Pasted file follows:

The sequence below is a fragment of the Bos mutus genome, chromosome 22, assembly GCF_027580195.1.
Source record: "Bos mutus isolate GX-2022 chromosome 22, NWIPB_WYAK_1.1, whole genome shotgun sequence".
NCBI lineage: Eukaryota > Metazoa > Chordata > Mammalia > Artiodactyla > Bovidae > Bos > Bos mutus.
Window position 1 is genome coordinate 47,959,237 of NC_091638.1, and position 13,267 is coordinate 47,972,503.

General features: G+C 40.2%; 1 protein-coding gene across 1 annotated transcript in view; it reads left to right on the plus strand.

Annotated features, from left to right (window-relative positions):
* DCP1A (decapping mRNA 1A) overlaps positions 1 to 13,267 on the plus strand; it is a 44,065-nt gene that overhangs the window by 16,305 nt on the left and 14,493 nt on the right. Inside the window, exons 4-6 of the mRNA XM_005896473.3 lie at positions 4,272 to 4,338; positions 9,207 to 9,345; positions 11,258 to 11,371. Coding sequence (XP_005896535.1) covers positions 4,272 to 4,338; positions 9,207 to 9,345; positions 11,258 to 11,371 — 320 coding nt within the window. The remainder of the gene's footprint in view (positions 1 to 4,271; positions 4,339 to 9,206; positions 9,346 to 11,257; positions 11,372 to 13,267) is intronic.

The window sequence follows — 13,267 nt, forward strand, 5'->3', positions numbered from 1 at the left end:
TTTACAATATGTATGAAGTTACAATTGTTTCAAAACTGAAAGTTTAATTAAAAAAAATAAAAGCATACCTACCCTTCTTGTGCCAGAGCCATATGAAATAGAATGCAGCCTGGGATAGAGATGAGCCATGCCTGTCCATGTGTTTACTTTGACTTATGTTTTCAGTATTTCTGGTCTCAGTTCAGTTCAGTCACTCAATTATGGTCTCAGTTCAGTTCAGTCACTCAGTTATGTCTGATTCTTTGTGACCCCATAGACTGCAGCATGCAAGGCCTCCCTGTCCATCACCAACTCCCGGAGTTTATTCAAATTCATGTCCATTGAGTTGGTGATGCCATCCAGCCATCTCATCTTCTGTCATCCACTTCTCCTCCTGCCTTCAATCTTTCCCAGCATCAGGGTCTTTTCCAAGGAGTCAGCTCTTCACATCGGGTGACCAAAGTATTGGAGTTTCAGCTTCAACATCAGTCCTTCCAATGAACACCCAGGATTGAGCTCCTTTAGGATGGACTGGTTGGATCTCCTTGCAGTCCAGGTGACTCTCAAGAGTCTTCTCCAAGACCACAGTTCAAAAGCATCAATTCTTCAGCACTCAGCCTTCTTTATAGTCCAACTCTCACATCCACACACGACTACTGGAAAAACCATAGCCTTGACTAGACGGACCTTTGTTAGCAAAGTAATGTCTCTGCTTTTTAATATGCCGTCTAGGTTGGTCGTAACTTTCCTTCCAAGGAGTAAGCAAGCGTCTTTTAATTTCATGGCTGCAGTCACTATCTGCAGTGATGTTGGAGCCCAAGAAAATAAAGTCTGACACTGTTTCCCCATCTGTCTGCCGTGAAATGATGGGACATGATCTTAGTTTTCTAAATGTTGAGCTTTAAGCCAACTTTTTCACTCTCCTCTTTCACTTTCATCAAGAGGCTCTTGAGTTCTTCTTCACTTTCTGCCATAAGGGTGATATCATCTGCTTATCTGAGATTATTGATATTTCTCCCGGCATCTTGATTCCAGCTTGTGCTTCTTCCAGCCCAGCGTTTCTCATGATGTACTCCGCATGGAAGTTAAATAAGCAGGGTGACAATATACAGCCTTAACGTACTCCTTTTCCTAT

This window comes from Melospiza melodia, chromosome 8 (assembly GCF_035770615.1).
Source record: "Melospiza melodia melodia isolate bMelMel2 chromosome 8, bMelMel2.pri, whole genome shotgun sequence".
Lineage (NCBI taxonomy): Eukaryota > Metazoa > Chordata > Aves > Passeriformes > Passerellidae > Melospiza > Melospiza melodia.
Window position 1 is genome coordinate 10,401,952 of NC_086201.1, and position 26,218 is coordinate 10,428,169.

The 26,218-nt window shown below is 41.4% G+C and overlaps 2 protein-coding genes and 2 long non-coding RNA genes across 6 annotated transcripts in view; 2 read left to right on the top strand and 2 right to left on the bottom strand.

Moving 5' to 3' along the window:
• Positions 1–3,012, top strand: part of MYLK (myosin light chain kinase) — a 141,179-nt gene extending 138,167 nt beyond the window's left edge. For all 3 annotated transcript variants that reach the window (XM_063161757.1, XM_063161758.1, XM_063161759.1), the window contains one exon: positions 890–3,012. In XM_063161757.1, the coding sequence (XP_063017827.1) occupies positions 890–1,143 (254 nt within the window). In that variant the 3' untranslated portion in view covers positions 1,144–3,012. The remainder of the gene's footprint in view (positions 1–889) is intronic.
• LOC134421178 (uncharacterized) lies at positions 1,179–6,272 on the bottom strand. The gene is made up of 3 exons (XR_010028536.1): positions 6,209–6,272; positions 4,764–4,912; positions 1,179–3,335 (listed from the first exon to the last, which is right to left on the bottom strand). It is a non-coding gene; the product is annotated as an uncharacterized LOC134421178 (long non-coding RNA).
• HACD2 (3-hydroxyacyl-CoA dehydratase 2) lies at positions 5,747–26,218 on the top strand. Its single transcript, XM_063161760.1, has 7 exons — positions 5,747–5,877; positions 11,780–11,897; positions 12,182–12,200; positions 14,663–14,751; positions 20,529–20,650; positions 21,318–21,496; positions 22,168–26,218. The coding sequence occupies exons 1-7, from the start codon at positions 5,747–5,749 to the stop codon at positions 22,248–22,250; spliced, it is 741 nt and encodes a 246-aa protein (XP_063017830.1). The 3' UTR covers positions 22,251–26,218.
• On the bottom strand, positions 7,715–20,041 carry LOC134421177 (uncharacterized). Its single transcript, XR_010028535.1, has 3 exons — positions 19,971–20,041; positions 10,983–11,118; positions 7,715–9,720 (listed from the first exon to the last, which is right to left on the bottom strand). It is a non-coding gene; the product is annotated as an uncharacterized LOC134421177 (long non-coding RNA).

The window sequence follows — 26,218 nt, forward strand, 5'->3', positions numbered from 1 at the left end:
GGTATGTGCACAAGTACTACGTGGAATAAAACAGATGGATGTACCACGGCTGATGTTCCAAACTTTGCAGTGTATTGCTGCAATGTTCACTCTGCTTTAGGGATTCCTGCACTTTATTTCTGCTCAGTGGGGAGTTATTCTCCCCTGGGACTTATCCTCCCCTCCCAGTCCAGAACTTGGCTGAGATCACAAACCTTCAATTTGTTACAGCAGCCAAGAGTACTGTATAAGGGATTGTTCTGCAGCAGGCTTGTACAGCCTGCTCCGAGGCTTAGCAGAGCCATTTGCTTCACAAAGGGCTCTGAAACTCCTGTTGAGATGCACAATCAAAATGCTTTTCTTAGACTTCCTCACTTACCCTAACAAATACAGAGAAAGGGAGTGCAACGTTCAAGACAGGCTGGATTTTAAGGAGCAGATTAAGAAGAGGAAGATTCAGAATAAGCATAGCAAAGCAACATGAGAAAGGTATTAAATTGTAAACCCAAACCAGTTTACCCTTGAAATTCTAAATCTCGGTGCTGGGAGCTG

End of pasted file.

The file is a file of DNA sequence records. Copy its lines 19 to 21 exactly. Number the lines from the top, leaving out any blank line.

• On the bottom strand, positions 7,715–20,041 carry LOC134421177 (uncharacterized). Its single transcript, XR_010028535.1, has 3 exons — positions 19,971–20,041; positions 10,983–11,118; positions 7,715–9,720 (listed from the first exon to the last, which is right to left on the bottom strand). It is a non-coding gene; the product is annotated as an uncharacterized LOC134421177 (long non-coding RNA).

The window sequence follows — 26,218 nt, forward strand, 5'->3', positions numbered from 1 at the left end:
GGTATGTGCACAAGTACTACGTGGAATAAAACAGATGGATGTACCACGGCTGATGTTCCAAACTTTGCAGTGTATTGCTGCAATGTTCACTCTGCTTTAGGGATTCCTGCACTTTATTTCTGCTCAGTGGGGAGTTATTCTCCCCTGGGACTTATCCTCCCCTCCCAGTCCAGAACTTGGCTGAGATCACAAACCTTCAATTTGTTACAGCAGCCAAGAGTACTGTATAAGGGATTGTTCTGCAGCAGGCTTGTACAGCCTGCTCCGAGGCTTAGCAGAGCCATTTGCTTCACAAAGGGCTCTGAAACTCCTGTTGAGATGCACAATCAAAATGCTTTTCTTAGACTTCCTCACTTACCCTAACAAATACAGAGAAAGGGAGTGCAACGTTCAAGACAGGCTGGATTTTAAGGAGCAGATTAAGAAGAGGAAGATTCAGAATAAGCATAGCAAAGCAACATGAGAAAGGTATTAAATTGTAAACCCAAACCAGTTTACCCTTGAAATTCTAAATCTCGGTGCTGGGAGCTG